Efforts to refloat the Ever Given resumed at high tide on Thursday, with five tugs working to drag the vessel to deeper water, according to ship-tracking data.
The container ship — which is almost as long as the Empire State Building is tall — ran aground Tuesday after being caught in 40-knot winds and a sandstorm which caused low visibility and poor navigation, the Suez Canal Authority said in a statement Wednesday.
The huge vessel, which measures 400 meters long and 59 meters wide, continues to block transit in both directions through the key shipping channel.
The world’s largest container shipping company Maersk said Wednesday that seven of its container ships have been affected.
Four of the vessels are stuck in the nearby canal system while the rest are waiting to enter the passage, the Danish company said in a statement.
“Maersk is constantly monitoring the current situation in the Suez Canal and closely following the refloating efforts of the impacted vessel. Svitzer, our provider of towage and safety services, is taking part in the ongoing refloat operations as requested by the Suez Canal Authority (SCA),” the statement added.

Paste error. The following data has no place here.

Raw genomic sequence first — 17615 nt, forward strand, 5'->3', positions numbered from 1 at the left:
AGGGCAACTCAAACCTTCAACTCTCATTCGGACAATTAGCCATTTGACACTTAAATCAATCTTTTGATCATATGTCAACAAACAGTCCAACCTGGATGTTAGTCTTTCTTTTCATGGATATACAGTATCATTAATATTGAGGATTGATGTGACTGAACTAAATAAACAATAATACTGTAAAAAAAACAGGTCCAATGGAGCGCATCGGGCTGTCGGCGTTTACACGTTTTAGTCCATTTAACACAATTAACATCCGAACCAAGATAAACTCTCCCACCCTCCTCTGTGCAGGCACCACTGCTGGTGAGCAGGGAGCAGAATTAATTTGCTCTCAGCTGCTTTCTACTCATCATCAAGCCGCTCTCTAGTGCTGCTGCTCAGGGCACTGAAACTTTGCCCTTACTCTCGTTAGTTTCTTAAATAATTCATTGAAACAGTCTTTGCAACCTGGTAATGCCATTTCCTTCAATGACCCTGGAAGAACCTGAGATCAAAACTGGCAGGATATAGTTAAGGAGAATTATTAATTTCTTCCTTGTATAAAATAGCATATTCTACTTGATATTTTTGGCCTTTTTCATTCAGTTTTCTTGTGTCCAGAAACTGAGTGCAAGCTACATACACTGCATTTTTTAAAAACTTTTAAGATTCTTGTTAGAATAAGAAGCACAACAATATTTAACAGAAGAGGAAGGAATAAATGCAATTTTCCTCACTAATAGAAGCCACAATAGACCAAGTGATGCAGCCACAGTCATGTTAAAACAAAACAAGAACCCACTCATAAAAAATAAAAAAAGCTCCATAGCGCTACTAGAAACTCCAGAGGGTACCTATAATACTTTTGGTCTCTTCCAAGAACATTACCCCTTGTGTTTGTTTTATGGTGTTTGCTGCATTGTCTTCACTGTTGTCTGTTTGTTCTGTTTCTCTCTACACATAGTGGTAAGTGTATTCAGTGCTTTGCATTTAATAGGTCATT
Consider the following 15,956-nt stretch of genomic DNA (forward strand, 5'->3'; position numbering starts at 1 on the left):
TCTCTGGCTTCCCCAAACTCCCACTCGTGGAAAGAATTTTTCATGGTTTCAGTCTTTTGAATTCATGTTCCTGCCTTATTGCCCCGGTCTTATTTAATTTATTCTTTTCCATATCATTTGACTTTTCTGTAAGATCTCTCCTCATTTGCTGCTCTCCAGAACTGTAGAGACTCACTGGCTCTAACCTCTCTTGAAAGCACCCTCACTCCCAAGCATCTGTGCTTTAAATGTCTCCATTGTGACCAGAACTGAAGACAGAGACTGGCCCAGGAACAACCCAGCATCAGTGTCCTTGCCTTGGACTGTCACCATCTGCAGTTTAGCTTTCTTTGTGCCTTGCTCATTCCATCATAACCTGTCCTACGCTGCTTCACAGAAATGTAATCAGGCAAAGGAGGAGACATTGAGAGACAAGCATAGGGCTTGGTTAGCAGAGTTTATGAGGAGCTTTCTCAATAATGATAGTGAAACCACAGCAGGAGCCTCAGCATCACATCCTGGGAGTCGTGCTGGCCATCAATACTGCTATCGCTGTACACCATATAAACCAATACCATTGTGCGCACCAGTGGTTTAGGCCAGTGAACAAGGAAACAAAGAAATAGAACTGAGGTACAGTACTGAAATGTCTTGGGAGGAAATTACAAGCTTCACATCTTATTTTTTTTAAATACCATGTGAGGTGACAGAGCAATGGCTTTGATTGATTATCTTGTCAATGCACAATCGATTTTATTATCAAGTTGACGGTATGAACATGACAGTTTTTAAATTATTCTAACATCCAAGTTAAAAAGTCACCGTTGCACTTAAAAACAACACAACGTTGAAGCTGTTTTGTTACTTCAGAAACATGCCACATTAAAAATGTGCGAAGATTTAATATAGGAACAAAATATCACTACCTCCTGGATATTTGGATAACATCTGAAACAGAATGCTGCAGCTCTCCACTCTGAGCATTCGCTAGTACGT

Marine services firm GAC issued a note to clients overnight saying efforts to free the vessel using tug boats continued, but that wind conditions and the sheer size of the vessel “were hindering the operation.”
Ship-tracking software shows five tugs surrounding the Ever Given and three more heading towards it. The ship’s GPS signal shows only minor changes to its position over the past 24 hours, however.
Several dozen vessels, including other large container ships, tankers carrying oil and gas, and bulk vessels hauling grain have backed up at either end of the canal to create one of the worst shipping jams seen for years.
Roughly 30% of the world’s shipping container volume transits through the 193 kilometer (120 mile) Suez Canal daily, and about 12% of total global trade of all goods.
Shipping experts say that if the blockage is not likely to be cleared within the next 24 to 48 hours, some shipping firms may be forced to reroute vessels around the southern tip of Africa, which would add about a week to the journey.
But the chairman of the Suez Canal Authority told media that despite the blockage, some cargo was able to move south and efforts to dislodge Ever Given would continue.
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